Conservation Commission member Mike Speltz, acting as a private citizen, has sent a letter to Terry Knowles of the Charitable Trusts Unit of the state Attorney General’s office to seek clarification regarding the removal of a walking trail at the Nevins over 55 community.
“The Planning Board approved a modification to the subdivision approval, which allowed the developer to take the trail off the plan, and they kicked it to the Town Council for what the reimbursement should be,” Speltz told the Conservation Commission on Tuesday, March 25. He said the developer offered $19,000 for the trail removal, and at the Town Council, it was noted that town attorney Michael Ramsdell and Morgan Hollis, attorney for Nevins, had come up with an agreement to pay the town $35,000 for buildings that are encroaching on the easement, with the money to be used for improvement of neighborhood trails.
He noted that at the March 20 Council meeting, he and resident Greg Carson, a lawyer, objected to the proposed solution, as reported in the Londonderry Times.
“They are not only asking that we drop the footprint of the three houses that are encroaching on the easement. The proposal is that we carve those out of the easement, so now you have an easement that is 25 feet wide with little niches in three places, but also that the town would relinquish its right to public access and to build a trail,” Speltz said.
Speltz said the value that is lost on the easement is not just the loss of the trail but also the area lost to the encroachments.
The Town Council tabled the matter to its April 7 meeting.
Speltz said he alerted town staff and Town Manager Kevin Smith to the potential problem that when a conservation easement is amended that is considered in the public trust and was donated or is held by a municipality, everyone in New Hampshire has an interest.
“Therefore the Attorney General of the state has to approve an amendment,” Speltz said.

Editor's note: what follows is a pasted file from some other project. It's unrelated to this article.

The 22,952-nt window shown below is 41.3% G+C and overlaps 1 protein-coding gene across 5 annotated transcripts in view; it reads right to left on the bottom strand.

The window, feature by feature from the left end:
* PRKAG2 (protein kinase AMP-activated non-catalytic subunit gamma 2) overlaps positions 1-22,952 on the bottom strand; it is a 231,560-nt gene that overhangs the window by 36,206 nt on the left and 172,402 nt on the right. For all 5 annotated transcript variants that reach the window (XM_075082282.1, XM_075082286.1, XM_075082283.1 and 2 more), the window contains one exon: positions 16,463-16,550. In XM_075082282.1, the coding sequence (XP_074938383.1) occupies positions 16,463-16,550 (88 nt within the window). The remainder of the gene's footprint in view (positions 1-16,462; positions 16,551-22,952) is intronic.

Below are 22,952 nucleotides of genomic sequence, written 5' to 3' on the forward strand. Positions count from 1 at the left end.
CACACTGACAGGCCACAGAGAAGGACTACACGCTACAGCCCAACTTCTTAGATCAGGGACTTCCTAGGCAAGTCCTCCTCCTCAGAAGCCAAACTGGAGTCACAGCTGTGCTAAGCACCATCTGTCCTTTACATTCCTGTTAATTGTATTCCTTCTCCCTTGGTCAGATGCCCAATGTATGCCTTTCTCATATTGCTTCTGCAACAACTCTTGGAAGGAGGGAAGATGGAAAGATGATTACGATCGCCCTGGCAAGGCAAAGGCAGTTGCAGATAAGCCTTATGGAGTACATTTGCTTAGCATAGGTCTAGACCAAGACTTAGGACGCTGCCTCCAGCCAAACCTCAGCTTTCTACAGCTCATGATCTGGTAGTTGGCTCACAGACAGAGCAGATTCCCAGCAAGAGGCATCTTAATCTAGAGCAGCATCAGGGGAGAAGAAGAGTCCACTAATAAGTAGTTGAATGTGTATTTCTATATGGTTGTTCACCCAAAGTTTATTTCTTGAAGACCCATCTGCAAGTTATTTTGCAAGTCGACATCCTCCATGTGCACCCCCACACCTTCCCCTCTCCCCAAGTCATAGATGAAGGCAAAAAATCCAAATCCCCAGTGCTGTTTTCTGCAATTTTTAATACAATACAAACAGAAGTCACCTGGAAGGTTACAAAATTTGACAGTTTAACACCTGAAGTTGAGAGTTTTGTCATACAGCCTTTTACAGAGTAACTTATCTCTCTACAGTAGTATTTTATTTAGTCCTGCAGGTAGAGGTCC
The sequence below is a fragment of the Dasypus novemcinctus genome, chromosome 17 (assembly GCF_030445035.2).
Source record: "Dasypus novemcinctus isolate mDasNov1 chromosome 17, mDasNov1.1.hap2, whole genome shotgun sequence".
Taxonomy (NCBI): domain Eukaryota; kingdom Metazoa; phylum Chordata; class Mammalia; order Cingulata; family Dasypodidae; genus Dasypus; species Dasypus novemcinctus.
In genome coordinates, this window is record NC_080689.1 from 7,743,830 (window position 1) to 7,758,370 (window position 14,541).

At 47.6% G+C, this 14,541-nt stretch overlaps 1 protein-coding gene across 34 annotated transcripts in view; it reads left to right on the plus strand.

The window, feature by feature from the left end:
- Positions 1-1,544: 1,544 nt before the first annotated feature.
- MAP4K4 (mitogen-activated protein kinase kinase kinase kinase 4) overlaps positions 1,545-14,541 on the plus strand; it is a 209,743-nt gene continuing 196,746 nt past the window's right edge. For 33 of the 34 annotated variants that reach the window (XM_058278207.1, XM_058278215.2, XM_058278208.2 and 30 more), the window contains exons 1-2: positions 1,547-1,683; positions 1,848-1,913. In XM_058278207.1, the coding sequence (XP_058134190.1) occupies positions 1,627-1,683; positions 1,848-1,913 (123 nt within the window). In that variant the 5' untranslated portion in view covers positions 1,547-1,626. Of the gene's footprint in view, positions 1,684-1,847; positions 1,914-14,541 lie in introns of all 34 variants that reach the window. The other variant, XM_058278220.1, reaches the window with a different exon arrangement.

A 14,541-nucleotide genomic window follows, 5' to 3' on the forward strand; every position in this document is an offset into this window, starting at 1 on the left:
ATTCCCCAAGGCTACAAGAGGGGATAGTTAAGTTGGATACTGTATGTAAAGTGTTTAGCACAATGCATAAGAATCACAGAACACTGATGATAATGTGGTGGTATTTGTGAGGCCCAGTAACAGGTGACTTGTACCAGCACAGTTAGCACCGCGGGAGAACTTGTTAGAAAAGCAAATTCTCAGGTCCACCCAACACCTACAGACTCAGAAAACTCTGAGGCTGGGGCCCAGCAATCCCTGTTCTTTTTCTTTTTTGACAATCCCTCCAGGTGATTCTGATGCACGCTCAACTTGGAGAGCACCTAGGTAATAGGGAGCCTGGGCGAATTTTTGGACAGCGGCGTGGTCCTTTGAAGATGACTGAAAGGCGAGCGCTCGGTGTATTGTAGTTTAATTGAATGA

Speltz noted that Smith brought in Ramsdell, who interpreted the matter as instead involving dis-establishment of the trail, not giving up ownership of the land, and thus not requiring the Attorney General’s approval.
This disagreement prompted Speltz’s letter to the Attorney General’s office.
“I laid out the facts and I said, ‘who’s right here? Am I right in thinking that this is subject to your review or not?’” Speltz said.
He said the Attorney General’s office has a guide regarding amending easements, and its thrust is that the public interest can be no worse off after the amendment.
“There has to be either no net change in conservation value or increase in conservation value, and I think the proposal fails on that account because it doesn’t make anything better, it makes it worse. We lose the trail and a few square feet in places where there is a house,” Speltz said.
Speltz said that as the matter stands, it will be reconsidered by the Town Council on April 7. He said if he has not heard back from Knowles, he will tell the Council that it needs to get an opinion. It would be up to the Council to decide whether to get an opinion, delay a decision further, or proceed on its own.
Chairman Deb Lievens said that even if the encroachment were a few square feet, it would be more than that because “you don’t want woods right next your house.”
Speltz said that adds to the problem because the way he reads the easement, no cutting is allowed.
Commissioner Truda Bloom asked how the amount of money was arrived at.
“In my view, it would have to be appraised by a disinterested third party, however staff tried to do that and the applicant made inquiries into it and the cost of doing a complicated appraisal like that would exceed the value of the appraisal, so the two lawyers simply haggled and came up with $35,000,” Speltz said.
He said that in his view, the appraisal would have to include the lost opportunity to build a trail.